"The IPCR Workshop Primer": An Introduction to the Potential of The IPCR Initiative
This message is an introduction to a new document from The Interfaith Peacebuilding and Community Revitalization (IPCR) Initiative titled “The IPCR Workshop Primer” (425 pages).
“The IPCR Workshop Primer” is meant to be a resource guide for facilitators of IPCR Workshops, and a resource guide for participants in IPCR Workshops. The word “Primer” is used indicate that this resource is meant to be an energizer—it is meant to cause workshops to happen; and it is a storehouse of ideas for making workshops useful and inspiring. “The IPCR Workshop Primer” is also an introduction to the potential of The IPCR Initiative. “The IPCR Workshop Primer” is accessible for free (as a pdf file) from the IPCR website homepage (www.ipcri.net ). [Note: All IPCR documents are accessible for free.]
“The IPCR Workshop Primer” was written and compiled by this writer (Stefan Pasti), who is the founder and outreach coordinator for The Interfaith Peacebuilding and Community Revitalization (IPCR) Initiative.
One Way of Describing The IPCR Initiative
[Note: There is a section in “The IPCR Workshop Primer” titled “48 Different Ways of Describing The IPCR Initiative.]
The IPCR Initiative is aware of an urgent need to build bridges and increase collaboration between diverse communities of people; both as a response to the implications of global warming, ecological footprint analysis, and the “peaking” of our finite supplies of oil—and to be proactive about individual spiritual formation, interfaith peacebuilding, and the creation of ecologically sustainable communities.
The IPCR Initiative understands that the complexity associated with building bridges and increasing collaboration between diverse communities of people, the urgent need for resolutions to a significant number of critical issues in the near future—and the seemingly chronic nature of many of the challenges of our times—suggests a need for problem solving on a scale most of us have never known before.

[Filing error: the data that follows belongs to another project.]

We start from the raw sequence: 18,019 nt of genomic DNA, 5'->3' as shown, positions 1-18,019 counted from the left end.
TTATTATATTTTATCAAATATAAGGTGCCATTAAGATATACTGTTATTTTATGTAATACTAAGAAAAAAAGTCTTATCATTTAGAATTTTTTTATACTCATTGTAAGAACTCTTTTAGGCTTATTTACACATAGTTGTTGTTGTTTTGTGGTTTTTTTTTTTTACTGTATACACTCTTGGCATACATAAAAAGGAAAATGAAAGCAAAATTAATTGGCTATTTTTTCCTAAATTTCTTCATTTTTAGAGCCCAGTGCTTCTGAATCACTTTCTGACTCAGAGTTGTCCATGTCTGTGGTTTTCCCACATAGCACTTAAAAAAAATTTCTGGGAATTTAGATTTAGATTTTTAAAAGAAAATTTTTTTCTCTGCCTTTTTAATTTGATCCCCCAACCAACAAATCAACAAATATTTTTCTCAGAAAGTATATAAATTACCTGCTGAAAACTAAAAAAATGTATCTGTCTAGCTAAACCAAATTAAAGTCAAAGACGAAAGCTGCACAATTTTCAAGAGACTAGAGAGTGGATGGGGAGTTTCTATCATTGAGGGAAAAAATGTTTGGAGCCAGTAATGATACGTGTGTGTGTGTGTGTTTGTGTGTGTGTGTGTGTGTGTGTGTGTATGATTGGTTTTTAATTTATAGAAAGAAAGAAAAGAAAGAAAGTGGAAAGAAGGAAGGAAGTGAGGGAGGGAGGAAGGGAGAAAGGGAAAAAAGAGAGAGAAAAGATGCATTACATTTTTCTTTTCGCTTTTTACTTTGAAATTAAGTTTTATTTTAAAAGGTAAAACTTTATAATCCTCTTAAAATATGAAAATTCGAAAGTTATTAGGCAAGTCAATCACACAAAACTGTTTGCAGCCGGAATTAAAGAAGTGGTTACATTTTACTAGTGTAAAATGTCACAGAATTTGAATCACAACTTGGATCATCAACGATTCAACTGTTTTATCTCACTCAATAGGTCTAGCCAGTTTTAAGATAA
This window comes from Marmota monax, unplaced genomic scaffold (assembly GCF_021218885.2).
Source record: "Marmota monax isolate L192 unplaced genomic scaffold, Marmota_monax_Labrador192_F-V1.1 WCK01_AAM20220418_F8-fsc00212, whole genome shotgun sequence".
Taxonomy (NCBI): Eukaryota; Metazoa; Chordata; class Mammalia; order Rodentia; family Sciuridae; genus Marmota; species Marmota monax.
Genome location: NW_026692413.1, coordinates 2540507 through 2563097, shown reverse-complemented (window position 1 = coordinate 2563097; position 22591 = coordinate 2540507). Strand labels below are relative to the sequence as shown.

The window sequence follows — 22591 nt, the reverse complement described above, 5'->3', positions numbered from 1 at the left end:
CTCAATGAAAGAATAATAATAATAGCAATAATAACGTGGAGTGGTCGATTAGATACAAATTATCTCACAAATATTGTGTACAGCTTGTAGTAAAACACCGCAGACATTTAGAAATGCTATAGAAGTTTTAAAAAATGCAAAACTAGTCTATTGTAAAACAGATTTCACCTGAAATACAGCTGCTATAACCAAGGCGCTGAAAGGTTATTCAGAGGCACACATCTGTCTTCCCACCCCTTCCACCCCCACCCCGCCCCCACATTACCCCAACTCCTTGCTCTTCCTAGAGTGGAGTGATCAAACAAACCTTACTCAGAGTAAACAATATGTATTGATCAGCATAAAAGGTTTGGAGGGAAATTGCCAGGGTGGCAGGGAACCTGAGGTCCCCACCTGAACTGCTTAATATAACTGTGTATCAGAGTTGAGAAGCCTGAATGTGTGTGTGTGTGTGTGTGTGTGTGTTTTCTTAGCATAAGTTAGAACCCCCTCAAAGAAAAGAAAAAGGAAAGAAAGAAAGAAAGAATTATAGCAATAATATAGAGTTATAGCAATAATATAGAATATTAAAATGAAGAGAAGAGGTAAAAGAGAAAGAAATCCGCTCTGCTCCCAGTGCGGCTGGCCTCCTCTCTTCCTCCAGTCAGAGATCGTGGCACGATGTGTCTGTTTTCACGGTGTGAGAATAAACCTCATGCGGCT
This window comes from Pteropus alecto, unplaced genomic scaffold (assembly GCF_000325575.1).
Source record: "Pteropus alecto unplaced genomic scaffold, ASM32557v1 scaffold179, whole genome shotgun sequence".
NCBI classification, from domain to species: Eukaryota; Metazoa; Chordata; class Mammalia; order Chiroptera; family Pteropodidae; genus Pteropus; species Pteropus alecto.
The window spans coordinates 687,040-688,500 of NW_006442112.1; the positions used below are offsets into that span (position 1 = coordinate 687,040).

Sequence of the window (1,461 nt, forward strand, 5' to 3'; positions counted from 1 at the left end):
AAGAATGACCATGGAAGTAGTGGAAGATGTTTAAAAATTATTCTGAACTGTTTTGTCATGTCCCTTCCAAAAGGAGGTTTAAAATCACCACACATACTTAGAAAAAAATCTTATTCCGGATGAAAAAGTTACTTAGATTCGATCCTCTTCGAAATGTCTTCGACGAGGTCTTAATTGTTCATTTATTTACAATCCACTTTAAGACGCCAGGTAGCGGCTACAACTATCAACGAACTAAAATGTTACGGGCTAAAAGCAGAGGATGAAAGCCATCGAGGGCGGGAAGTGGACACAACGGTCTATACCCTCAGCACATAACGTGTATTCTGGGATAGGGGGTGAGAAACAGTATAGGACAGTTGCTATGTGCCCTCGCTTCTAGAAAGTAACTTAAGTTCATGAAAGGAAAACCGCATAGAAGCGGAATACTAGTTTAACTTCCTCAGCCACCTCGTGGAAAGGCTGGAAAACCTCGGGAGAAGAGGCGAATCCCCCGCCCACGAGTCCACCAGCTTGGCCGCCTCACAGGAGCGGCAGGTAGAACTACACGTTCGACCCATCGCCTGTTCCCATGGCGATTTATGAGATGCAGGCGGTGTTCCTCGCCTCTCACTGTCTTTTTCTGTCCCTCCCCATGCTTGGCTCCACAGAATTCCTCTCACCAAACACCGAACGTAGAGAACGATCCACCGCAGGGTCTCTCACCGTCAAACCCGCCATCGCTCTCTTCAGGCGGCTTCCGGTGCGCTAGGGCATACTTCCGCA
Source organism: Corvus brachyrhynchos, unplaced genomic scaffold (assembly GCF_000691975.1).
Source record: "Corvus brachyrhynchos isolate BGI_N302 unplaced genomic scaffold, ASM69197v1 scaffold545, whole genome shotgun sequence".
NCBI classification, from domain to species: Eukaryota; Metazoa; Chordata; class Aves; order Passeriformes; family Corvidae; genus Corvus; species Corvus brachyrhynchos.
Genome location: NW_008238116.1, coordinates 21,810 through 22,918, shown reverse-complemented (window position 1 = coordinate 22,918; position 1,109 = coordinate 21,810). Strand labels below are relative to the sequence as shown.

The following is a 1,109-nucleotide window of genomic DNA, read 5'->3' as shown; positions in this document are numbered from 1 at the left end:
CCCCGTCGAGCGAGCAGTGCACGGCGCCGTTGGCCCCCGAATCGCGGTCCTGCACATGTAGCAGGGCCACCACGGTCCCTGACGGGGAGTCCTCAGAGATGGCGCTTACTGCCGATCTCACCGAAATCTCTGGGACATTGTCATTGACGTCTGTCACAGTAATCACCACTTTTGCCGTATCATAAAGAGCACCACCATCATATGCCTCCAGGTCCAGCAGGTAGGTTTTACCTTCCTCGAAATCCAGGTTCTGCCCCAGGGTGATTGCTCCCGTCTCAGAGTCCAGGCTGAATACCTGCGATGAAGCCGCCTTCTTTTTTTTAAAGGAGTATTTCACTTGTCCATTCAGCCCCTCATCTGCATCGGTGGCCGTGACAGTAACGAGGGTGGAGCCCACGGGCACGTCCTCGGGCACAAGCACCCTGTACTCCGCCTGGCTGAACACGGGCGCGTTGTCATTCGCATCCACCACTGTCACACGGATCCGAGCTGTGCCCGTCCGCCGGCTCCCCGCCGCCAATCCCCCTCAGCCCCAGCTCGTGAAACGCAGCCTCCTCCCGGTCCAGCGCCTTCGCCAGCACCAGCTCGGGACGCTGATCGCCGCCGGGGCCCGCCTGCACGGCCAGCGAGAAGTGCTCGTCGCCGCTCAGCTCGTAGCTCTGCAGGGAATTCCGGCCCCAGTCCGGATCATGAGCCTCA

In one of the “Keynote Documents” of The IPCR Initiative (“1000Communities2”), this writer advocates for Community Visioning Initiatives, "Community Teaching and Learning Centers" with ongoing workshops, and "sister community" relationships as a way of generating an exponential increase in our collective capacity to overcome the challenges of our times.
Community Visioning Initiatives can be described as a series of community meetings designed to facilitate the process of brainstorming ideas, organizing the ideas into goals, prioritizing the goals, and identifying doable steps. Many Community Visioning Initiatives require steering committees, preliminary surveys or assessments, workshops, task forces, and collaboration between many organizations, government agencies, businesses, and educational institutions—and seek to build up consensus in the community for specific goals and action plans by encouraging a high level of participation by all residents.
One of the main goals of Community Visioning Initiatives is to maximize citizen participation in identifying challenges, and in solution-oriented activity. In 1984, the non-profit organization Chattanooga Venture [Chattanooga, Tennessee (USA)] organized a Community Visioning Initiative that attracted more than 1,700 participants, and produced 40 community goals—which resulted in the implementation of 223 projects and programs, the creation of 1,300 permanent jobs, and a total financial investment of 793 million dollars.
Countless Numbers of Things People Can Do
Everyone is involved when it comes to determining the markets which supply the “ways of earning a living”. All of us have important responsibilities associated with resolving a significant number of very serious challenges in the months and years ahead.
There are countless numbers of “things people can do in the everyday circumstances of their lives” which will contribute to peacebuilding, community revitalization, and ecological sustainability efforts, in their own communities and regions—and in other parts of the world. [See Appendix 1 (of “The IPCR Workshop Primer”) Parts B and C on “117 Related Fields of Activity”, for some examples of the countless number of things people can do.]
People can, one by one, decide to deliberately focus the way they spend their time, energy, and money so that their actions have positive repercussions on many or all of the action plans which emerge from Community Visioning Initiatives.